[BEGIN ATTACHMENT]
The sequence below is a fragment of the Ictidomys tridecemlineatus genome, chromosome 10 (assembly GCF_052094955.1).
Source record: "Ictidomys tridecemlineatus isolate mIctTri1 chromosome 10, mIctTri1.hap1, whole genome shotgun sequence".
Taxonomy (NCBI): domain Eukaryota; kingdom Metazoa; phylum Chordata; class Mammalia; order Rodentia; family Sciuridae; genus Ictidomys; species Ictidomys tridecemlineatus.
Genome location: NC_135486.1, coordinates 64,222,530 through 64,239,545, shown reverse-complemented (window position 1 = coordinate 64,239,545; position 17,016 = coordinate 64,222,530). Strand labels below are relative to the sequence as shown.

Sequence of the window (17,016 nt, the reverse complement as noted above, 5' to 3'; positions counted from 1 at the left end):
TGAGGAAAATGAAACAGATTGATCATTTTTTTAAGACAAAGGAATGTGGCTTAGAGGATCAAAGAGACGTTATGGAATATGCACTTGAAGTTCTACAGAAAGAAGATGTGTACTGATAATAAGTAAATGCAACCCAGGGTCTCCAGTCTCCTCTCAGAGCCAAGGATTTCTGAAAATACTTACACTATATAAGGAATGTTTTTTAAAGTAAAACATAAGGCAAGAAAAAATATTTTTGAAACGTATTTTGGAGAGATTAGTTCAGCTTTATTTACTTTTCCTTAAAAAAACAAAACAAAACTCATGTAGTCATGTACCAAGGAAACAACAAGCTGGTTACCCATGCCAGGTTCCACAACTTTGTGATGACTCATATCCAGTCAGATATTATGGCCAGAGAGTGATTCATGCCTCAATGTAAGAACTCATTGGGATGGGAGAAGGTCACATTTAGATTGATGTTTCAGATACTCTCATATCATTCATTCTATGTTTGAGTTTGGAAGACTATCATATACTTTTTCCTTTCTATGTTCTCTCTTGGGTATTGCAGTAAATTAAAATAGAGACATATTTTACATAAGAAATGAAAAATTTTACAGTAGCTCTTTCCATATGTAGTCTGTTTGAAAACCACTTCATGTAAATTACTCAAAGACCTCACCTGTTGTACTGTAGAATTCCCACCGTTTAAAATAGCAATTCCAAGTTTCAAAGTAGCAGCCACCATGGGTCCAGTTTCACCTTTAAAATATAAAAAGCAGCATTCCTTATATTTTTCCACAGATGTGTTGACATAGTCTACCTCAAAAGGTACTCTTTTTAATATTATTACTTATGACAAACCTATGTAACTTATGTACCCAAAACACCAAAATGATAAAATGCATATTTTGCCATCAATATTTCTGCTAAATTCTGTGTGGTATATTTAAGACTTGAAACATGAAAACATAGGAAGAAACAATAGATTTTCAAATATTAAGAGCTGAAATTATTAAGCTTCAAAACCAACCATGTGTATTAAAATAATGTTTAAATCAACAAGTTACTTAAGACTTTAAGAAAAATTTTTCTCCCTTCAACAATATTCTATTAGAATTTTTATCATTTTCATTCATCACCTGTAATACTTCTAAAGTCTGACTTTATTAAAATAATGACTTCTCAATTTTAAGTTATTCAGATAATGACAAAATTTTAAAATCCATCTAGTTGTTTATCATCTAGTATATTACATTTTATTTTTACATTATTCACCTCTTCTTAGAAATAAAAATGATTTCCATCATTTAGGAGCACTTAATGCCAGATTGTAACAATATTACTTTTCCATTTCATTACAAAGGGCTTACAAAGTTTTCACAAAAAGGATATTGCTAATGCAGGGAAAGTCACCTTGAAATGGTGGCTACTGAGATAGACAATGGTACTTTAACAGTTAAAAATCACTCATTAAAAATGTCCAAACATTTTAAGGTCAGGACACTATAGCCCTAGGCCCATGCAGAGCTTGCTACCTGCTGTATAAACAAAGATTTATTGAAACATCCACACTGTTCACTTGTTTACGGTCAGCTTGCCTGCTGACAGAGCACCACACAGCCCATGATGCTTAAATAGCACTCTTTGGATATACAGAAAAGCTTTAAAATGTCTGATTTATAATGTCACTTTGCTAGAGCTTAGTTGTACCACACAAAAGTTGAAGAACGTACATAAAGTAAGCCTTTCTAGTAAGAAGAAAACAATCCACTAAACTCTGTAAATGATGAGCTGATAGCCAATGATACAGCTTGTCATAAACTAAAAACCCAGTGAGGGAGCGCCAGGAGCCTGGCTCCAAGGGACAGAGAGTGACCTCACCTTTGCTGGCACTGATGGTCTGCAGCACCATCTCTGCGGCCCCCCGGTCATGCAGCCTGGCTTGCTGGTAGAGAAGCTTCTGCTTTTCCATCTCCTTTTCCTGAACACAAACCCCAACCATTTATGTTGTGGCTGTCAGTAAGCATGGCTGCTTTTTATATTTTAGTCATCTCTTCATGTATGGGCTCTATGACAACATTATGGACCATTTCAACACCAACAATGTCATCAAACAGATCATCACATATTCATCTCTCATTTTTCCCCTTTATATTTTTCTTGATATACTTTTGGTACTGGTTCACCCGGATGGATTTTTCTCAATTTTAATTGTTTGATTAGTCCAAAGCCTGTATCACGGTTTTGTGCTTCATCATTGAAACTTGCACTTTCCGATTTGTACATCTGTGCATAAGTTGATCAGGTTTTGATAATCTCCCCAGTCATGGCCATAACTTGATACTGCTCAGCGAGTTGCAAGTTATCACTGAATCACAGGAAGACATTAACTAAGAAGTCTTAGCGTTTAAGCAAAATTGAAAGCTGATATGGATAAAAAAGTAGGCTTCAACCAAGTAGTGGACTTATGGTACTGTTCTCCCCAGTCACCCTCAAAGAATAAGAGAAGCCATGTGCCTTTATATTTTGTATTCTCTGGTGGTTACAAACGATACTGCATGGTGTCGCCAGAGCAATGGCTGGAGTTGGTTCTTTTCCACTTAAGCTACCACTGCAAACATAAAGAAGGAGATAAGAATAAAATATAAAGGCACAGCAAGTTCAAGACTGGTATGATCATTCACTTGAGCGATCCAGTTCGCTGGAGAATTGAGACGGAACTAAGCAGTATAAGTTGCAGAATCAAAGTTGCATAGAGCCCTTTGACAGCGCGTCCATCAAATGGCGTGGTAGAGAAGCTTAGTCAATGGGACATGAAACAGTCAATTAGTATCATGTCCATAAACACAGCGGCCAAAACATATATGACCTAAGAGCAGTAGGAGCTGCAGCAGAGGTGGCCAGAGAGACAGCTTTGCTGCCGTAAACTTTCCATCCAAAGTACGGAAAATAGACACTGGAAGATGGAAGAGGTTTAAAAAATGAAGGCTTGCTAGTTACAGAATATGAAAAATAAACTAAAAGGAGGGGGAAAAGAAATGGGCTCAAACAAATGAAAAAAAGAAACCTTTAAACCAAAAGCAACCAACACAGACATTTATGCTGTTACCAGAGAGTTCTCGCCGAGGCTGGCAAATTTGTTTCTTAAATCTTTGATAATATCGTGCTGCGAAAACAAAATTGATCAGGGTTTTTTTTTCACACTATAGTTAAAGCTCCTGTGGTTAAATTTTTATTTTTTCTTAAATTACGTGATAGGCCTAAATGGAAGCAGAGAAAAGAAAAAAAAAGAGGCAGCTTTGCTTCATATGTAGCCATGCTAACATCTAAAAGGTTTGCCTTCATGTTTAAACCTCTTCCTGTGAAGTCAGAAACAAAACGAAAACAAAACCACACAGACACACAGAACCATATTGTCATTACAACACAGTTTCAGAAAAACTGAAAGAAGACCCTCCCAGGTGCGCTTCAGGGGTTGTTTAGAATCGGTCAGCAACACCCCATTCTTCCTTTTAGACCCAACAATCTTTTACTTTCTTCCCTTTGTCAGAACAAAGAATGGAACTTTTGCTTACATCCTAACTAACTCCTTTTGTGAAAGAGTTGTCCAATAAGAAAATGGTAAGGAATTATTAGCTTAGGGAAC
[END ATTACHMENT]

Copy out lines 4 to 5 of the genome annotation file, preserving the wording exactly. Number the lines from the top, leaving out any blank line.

Genome location: NC_135486.1, coordinates 64,222,530 through 64,239,545, shown reverse-complemented (window position 1 = coordinate 64,239,545; position 17,016 = coordinate 64,222,530). Strand labels below are relative to the sequence as shown.

Sequence of the window (17,016 nt, the reverse complement as noted above, 5' to 3'; positions counted from 1 at the left end):